Nathan | 26 October 2018  

The word limit means I cannot say as much as I would like, so let me stick to equity first. This issue is normally presented as a contrast between a government and a non-government school, the non-government school always being an elite one and the government one always being a poor one. Yet, we can make the same contrast between the well-off Balwyn Primary School and the poor Holy Rosary Primary School in Kensington. But commentators never do because the official narrative is to paint the government sector as deprived because of those publicly subsidised rich people in elite non-government schools. The public education lobby is always complaining that its schools have higher proportions of students who are disadvantaged than non-government schools have, yet, rather than present the obvious solution, it just demands that money be taken a from the non-government sectors and given to the government sector. If we want to do something about equity, we will support the non-government sector to take on more disadvantaged students not support a funding model that concentrates them in government schools, which is what the Howard/Gonski/Turnbull/Morrison SES model does.

Chris Curtis | 26 October 2018  

Finland, New Zealand and Victoria all have genuinely needs-based funding models that support a more equitable distribution of students among the different sectors, but our federal politicians seem unable to even comprehend the issue. They are fixated on Gonski and the false “needs-based”, “sector-blind” mantras that are almost universally attached to it. The principle is quite simple: low-fee schools should get more public money than high-fee schools, and no-fee (i.e., governments) schools should get the most. Instead we have a funding model that punishes low-fee schools and forces the poorer students in them out and into the government school, thus adding to social stratification and inequity. The abysmal standard of media reporting on funding issues provides an excuse for members of the public who don’t understand what is really happening, but politicians should take the time to think the matter through.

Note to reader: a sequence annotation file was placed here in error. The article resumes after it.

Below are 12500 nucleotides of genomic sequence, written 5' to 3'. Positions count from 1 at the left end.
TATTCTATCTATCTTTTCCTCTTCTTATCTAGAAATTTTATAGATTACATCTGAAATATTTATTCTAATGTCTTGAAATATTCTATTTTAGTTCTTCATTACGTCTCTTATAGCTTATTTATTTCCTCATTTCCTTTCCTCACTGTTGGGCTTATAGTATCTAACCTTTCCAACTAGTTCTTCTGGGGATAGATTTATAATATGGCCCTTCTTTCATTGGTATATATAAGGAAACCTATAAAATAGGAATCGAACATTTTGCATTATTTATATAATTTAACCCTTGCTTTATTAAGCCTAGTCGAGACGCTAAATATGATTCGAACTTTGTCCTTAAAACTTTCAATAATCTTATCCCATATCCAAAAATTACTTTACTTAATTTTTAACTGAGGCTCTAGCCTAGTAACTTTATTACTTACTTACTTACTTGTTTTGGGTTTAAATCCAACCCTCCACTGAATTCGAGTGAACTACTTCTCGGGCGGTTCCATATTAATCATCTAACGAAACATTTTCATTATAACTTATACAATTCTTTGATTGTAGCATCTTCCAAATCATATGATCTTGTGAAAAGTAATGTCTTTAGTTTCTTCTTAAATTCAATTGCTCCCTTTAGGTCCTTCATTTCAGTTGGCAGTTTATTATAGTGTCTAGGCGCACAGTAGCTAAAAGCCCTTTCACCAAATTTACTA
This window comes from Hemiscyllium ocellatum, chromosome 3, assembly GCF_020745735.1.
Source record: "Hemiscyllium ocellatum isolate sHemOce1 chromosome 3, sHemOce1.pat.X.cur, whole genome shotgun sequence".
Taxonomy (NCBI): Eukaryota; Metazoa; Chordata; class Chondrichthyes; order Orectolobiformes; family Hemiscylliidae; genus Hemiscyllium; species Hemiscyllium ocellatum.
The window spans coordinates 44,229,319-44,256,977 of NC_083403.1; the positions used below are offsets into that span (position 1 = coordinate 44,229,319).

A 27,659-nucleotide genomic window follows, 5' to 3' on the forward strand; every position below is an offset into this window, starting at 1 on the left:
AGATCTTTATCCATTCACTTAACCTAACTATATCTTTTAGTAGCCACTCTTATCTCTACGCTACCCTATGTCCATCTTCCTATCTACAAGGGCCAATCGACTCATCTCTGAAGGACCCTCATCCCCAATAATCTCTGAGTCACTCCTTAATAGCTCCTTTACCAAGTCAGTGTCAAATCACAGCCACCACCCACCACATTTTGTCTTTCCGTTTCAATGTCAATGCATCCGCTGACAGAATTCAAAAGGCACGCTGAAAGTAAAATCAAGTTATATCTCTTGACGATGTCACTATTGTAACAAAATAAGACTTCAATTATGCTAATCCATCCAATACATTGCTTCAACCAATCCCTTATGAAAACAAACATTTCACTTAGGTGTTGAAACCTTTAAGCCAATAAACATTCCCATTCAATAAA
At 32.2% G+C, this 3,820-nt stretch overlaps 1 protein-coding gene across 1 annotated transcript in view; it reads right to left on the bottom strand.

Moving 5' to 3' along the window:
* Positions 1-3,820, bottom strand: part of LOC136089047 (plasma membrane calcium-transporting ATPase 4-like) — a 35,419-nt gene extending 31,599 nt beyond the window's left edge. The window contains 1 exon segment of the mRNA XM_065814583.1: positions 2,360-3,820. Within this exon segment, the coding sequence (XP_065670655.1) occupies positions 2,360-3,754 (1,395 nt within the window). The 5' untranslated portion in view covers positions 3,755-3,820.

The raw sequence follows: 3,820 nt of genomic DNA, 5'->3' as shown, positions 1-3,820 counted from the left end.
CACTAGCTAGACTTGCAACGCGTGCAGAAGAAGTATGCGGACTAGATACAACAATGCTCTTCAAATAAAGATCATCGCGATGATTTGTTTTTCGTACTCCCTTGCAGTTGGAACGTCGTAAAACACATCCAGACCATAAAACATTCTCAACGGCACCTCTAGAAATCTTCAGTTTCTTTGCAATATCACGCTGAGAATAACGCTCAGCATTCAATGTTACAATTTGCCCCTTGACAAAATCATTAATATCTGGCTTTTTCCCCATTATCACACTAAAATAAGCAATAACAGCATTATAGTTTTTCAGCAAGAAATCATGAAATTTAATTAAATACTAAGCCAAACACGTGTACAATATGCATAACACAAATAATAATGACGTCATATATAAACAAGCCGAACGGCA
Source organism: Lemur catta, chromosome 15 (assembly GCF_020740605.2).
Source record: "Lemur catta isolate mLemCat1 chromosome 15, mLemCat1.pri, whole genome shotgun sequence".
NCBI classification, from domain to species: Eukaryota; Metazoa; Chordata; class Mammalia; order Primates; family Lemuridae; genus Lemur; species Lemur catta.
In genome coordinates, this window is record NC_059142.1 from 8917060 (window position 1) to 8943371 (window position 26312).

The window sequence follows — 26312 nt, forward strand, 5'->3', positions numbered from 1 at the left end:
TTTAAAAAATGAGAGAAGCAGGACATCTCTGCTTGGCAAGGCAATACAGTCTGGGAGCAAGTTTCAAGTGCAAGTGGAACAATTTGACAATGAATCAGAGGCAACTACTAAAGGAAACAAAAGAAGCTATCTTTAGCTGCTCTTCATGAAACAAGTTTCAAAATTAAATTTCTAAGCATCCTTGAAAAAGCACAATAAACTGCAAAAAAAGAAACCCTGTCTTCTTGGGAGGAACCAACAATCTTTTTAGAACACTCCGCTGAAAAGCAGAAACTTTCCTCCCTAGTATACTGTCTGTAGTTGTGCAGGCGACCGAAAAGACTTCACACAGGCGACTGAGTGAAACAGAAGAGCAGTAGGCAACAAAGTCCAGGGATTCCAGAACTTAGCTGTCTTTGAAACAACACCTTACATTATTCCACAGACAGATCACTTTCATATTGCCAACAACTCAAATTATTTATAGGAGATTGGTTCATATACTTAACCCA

Chris Curtis | 26 October 2018  

In NEw Zealand there are hardly any private schools and nearly every child goes to a public school or integrated school and the first new zealanders are integrated with their culture into the school system. ALl boys learn the haka etc. It is easier because New Zealand government does not have to do deal with different state governments.

stuart lawrence | 27 October 2018  

Education is big business in Australia - second biggest export. I know this article isn’t discussing higher education, but the inequalities in higher education are also vast. Considering this is where most Australian teachers are educated, there is an immediate need for a bipartisan approach to higher education addressing equity - and also quality. There is a vast difference in the experience of elite private school students, where their friends are more likely to enrol in the same course. Class sizes are huge. Group work assignments are the norm. These students cluster together in their prexisting friendship groups, leaving students without prexisting friendship groups to cluster together - international students, mature aged students, state school students, etc. When you consider the students in the first group probably don’t have to work to survive and the students in the second group very likely do, you can begin to see how inequality is perpetuated and amplified by the current system. Although every student will have been accepted into the course on their merit, their experiences and chance for success will be vastly different. A lack of accountability and transparency in higher education on all levels encourages discrimination filtering from the top down.

Jo | 29 October 2018  

The biggest problem for curriculum designers is not political parties but state and commonwealth rules and regulations. I took minutes of meetings aimed at allowing two TAFE colleges on different sides of the border to rationalise courses and share some facilities but the rules and regulations they worked under made it impossible. The meeting would ended happily with everyone in agreement but the answer from the powers that be on one side or the other would prevent most good ideas to go untested. This is the experience of many industries that work across borders.